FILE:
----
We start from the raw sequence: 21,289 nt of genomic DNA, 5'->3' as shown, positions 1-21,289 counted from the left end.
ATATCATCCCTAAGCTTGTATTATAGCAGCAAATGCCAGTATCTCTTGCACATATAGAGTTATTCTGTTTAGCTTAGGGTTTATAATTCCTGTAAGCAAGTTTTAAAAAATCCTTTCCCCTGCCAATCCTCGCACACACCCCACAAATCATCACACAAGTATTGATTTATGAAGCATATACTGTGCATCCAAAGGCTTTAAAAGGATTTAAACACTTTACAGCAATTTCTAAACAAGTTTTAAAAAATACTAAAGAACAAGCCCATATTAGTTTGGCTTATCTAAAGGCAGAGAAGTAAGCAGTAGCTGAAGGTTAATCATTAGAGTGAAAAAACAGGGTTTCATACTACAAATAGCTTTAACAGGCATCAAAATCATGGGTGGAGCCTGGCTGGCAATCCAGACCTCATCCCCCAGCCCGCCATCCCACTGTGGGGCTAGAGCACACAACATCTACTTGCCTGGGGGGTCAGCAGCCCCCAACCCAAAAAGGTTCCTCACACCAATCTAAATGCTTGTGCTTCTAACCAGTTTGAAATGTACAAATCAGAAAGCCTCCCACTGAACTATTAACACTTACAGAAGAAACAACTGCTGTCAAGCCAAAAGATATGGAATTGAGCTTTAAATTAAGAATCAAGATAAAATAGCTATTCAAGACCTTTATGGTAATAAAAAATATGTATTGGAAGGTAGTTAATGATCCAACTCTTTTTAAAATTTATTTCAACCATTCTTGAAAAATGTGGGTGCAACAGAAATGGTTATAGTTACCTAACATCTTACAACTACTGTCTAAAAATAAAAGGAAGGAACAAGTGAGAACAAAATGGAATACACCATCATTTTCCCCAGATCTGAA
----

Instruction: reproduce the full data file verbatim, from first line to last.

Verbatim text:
We start from the raw sequence: 21,289 nt of genomic DNA, 5'->3' as shown, positions 1-21,289 counted from the left end.
ATATCATCCCTAAGCTTGTATTATAGCAGCAAATGCCAGTATCTCTTGCACATATAGAGTTATTCTGTTTAGCTTAGGGTTTATAATTCCTGTAAGCAAGTTTTAAAAAATCCTTTCCCCTGCCAATCCTCGCACACACCCCACAAATCATCACACAAGTATTGATTTATGAAGCATATACTGTGCATCCAAAGGCTTTAAAAGGATTTAAACACTTTACAGCAATTTCTAAACAAGTTTTAAAAAATACTAAAGAACAAGCCCATATTAGTTTGGCTTATCTAAAGGCAGAGAAGTAAGCAGTAGCTGAAGGTTAATCATTAGAGTGAAAAAACAGGGTTTCATACTACAAATAGCTTTAACAGGCATCAAAATCATGGGTGGAGCCTGGCTGGCAATCCAGACCTCATCCCCCAGCCCGCCATCCCACTGTGGGGCTAGAGCACACAACATCTACTTGCCTGGGGGGTCAGCAGCCCCCAACCCAAAAAGGTTCCTCACACCAATCTAAATGCTTGTGCTTCTAACCAGTTTGAAATGTACAAATCAGAAAGCCTCCCACTGAACTATTAACACTTACAGAAGAAACAACTGCTGTCAAGCCAAAAGATATGGAATTGAGCTTTAAATTAAGAATCAAGATAAAATAGCTATTCAAGACCTTTATGGTAATAAAAAATATGTATTGGAAGGTAGTTAATGATCCAACTCTTTTTAAAATTTATTTCAACCATTCTTGAAAAATGTGGGTGCAACAGAAATGGTTATAGTTACCTAACATCTTACAACTACTGTCTAAAAATAAAAGGAAGGAACAAGTGAGAACAAAATGGAATACACCATCATTTTCCCCAGATCTGAA